More and more women (and men) are seeking treatments to fill out those crow's feet, frown lines and wrinkles as well as puffing up lips. In response to the growing demand, more options are now available and people are reporting satisfactory results. Are they safe? What works best? How is it different than botox? The FDA is responsible for monitoring these products and has developed a helpful guide, Filling in Wrinkles Safely that provides important consumer information.
Oral medication for treating a type of incontinence in women is roughly as effective as Botox injections to the bladder, reported researchers who conducted a National Institutes of Health clinical trials network study, with each form of treatment having benefits and limitations.
After six months, women in both treatment groups said that the average number of daily episodes had declined from about five per day to about 1-2 per day.
In the study, the researchers compared the effectiveness of Botox injections to oral anticholinergic medications for treating urge urinary incontinence in women in nearly 250 women, average age 58. Anticholinergic medications reduce bladder contractions by targeting the bladder muscle through the nervous system. Many women who take anticholinergic medications relate having unpleasant side effects, including constipation, dry mouth and dry eyes.
The proportion of women receiving Botox whose urinary leakage completely went away six months after starting treatment (27 percent) was twice that of the group taking oral medication (13 percent). Women in the Botox group were more likely to experience incomplete bladder emptying or bladder infections, while the women taking the medication were a little more likely to report that they had dry mouth — a common side effect of the medication.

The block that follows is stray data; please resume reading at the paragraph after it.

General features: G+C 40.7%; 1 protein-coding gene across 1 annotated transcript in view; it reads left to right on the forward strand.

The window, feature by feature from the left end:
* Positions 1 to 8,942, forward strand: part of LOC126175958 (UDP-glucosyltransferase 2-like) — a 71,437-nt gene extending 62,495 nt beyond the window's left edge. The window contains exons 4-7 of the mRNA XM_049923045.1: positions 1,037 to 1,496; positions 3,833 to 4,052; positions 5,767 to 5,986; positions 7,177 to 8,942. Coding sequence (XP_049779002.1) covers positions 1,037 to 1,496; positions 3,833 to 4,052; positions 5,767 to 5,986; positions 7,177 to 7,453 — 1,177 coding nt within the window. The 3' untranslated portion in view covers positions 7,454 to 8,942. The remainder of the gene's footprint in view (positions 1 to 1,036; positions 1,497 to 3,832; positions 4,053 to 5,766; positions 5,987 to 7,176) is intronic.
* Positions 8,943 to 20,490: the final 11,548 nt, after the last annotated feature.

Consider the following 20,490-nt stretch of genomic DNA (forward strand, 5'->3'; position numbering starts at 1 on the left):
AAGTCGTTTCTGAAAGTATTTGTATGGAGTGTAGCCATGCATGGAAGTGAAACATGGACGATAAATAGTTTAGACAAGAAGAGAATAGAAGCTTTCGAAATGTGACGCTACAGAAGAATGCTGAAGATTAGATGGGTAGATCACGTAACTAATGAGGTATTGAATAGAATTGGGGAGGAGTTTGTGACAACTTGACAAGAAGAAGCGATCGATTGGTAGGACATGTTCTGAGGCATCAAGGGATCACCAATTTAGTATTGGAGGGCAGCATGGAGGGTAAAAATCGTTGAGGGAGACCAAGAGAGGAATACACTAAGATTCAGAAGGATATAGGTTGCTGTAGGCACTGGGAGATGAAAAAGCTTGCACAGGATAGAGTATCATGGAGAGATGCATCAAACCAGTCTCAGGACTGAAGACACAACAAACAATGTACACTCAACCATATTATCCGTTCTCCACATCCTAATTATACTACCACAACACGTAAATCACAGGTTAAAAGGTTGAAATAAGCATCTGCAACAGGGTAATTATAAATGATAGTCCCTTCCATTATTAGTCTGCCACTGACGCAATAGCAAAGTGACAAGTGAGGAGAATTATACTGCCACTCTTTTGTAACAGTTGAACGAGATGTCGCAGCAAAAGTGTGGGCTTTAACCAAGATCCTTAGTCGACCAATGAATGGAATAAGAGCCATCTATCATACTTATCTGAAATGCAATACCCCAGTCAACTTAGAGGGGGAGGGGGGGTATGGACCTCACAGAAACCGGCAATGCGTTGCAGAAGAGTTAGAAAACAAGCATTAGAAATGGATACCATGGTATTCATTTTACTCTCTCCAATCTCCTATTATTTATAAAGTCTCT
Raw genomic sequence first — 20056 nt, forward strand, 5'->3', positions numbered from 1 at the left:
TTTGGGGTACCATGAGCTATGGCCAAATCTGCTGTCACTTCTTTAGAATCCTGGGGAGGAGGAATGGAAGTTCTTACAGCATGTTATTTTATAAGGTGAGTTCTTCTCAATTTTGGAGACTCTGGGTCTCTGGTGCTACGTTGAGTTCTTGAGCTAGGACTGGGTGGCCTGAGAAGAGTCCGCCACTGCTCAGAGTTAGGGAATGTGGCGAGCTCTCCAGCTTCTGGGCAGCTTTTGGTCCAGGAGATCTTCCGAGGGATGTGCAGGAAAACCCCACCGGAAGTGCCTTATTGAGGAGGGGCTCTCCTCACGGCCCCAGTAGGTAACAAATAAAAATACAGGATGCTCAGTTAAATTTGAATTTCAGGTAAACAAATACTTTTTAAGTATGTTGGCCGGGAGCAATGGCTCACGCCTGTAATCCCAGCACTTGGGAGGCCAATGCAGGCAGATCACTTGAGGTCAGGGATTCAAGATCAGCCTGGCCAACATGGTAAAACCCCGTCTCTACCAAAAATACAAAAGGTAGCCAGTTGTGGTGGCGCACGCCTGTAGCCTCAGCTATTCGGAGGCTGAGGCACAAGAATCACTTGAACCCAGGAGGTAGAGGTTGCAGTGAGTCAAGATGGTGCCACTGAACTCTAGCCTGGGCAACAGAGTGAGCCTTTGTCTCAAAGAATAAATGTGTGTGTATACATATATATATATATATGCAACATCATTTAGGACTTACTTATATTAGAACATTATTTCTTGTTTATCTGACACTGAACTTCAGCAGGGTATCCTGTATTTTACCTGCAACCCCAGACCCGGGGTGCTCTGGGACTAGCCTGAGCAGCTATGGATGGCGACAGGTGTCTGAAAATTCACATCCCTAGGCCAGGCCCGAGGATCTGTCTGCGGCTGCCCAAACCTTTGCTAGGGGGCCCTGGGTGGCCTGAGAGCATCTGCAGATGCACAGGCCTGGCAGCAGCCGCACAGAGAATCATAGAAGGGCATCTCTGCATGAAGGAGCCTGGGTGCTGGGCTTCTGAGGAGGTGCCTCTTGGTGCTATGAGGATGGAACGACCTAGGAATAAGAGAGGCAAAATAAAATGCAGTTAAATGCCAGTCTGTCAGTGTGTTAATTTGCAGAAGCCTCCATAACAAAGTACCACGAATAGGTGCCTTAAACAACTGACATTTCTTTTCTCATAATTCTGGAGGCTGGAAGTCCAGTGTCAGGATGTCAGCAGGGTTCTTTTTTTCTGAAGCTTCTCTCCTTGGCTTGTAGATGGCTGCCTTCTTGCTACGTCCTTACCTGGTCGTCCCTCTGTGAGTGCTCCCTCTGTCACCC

The study focused on treatment for urge urinary incontinence — the unpredictable release of urine shortly after feeling the urge to urinate. Information on urge incontinence as well as other kinds of incontinence is available from the National Institute of Diabetes and Digestive and Kidney Diseases
Women are twice as likely as men to experience urinary incontinence, and older women are more likely to experience it than are younger women. An estimated 15.7 percent of U.S. women experience urinary incontinence. Pregnancy and childbirth, menopause, and the structure of the female urinary tract account for this difference.
The findings appear online in the New England Journal of Medicine.
Urge incontinence results from unpredictable activity of the bladder muscles, the cause of which is often unknown. Botox injections work by relaxing the overactive muscles. In August 2011, the U.S. Food and Drug Administration approved Botox, or onabotulinumtoxinA, for the treatment of urge urinary incontinence when the cause of the overactive bladder is known, and due to spinal cord injury, multiple sclerosis or other nervous system disorders.
OnabotulinumtoxinA is not FDA-approved to treat an overactive bladder without a neurologic cause, even when other therapies have been found to be ineffective.
About the National Institutes of Health (NIH): NIH, the nation's medical research agency, includes 27 Institutes and Centers and is a component of the U.S. Department of Health and Human Services. NIH is the primary federal agency conducting and supporting basic, clinical, and translational medical research, and is investigating the causes, treatments, and cures for both common and rare diseases. For more information about NIH and its programs, visit www.nih.gov.